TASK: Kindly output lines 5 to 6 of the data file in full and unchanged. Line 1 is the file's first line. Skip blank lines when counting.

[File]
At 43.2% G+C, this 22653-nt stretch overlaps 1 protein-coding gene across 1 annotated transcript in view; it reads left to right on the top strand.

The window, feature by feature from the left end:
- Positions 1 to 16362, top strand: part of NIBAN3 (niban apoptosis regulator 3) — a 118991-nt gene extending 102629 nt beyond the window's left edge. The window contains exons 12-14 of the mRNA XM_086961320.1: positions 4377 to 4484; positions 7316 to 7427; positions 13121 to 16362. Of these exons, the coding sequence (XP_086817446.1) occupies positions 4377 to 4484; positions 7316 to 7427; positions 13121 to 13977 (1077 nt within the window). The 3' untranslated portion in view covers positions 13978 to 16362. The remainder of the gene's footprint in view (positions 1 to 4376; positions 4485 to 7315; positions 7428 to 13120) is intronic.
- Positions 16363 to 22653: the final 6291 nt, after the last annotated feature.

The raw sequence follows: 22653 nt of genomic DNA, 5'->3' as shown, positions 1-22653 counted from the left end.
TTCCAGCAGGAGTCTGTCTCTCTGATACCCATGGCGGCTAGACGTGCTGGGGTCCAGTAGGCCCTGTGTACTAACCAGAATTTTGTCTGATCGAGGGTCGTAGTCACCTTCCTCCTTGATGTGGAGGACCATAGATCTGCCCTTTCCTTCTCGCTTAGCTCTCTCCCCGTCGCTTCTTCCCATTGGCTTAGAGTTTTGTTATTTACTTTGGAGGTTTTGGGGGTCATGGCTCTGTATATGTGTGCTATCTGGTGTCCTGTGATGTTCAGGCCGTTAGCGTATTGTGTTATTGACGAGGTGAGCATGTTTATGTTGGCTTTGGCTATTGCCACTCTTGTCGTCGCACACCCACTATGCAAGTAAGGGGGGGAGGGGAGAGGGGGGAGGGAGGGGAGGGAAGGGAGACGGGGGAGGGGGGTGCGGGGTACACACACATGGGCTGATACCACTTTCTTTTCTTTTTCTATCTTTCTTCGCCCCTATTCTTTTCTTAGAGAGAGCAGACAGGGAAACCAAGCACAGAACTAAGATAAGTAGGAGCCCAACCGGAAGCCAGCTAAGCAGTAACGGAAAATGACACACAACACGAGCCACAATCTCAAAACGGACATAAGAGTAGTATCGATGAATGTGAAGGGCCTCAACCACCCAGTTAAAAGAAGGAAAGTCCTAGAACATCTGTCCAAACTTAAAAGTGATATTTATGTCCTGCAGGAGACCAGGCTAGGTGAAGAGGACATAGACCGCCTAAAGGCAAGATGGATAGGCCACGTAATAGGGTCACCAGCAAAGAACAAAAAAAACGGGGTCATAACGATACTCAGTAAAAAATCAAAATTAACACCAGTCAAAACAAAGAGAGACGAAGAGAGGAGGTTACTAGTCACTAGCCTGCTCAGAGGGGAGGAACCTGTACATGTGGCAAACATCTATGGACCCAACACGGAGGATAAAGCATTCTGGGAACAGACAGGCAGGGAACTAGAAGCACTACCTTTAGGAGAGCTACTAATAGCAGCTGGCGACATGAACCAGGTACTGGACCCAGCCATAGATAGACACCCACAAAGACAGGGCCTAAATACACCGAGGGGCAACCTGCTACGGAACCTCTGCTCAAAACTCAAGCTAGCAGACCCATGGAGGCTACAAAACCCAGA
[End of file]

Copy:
The raw sequence follows: 22653 nt of genomic DNA, 5'->3' as shown, positions 1-22653 counted from the left end.
TTCCAGCAGGAGTCTGTCTCTCTGATACCCATGGCGGCTAGACGTGCTGGGGTCCAGTAGGCCCTGTGTACTAACCAGAATTTTGTCTGATCGAGGGTCGTAGTCACCTTCCTCCTTGATGTGGAGGACCATAGATCTGCCCTTTCCTTCTCGCTTAGCTCTCTCCCCGTCGCTTCTTCCCATTGGCTTAGAGTTTTGTTATTTACTTTGGAGGTTTTGGGGGTCATGGCTCTGTATATGTGTGCTATCTGGTGTCCTGTGATGTTCAGGCCGTTAGCGTATTGTGTTATTGACGAGGTGAGCATGTTTATGTTGGCTTTGGCTATTGCCACTCTTGTCGTCGCACACCCACTATGCAAGTAAGGGGGGGAGGGGAGAGGGGGGAGGGAGGGGAGGGAAGGGAGACGGGGGAGGGGGGTGCGGGGTACACACACATGGGCTGATACCACTTTCTTTTCTTTTTCTATCTTTCTTCGCCCCTATTCTTTTCTTAGAGAGAGCAGACAGGGAAACCAAGCACAGAACTAAGATAAGTAGGAGCCCAACCGGAAGCCAGCTAAGCAGTAACGGAAAATGACACACAACACGAGCCACAATCTCAAAACGGACATAAGAGTAGTATCGATGAATGTGAAGGGCCTCAACCACCCAGTTAAAAGAAGGAAAGTCCTAGAACATCTGTCCAAACTTAAAAGTGATATTTATGTCCTGCAGGAGACCAGGCTAGGTGAAGAGGACATAGACCGCCTAAAGGCAAGATGGATAGGCCACGTAATAGGGTCACCAGCAAAGAACAAAAAAAACGGGGTCATAACGATACTCAGTAAAAAATCAAAATTAACACCAGTCAAAACAAAGAGAGACGAAGAGAGGAGGTTACTAGTCACTAGCCTGCTCAGAGGGGAGGAACCTGTACATGTGGCAAACATCTATGGACCCAACACGGAGGATAAAGCATTCTGGGAACAGACAGGCAGGGAACTAGAAGCACTACCTTTAGGAGAGCTACTAATAGCAGCTGGCGACATGAACCAGGTACTGGACCCAGCCATAGATAGACACCCACAAAGACAGGGCCTAAATACACCGAGGGGCAACCTGCTACGGAACCTCTGCTCAAAACTCAAGCTAGCAGACCCATGGAGGCTACAAAACCCAGA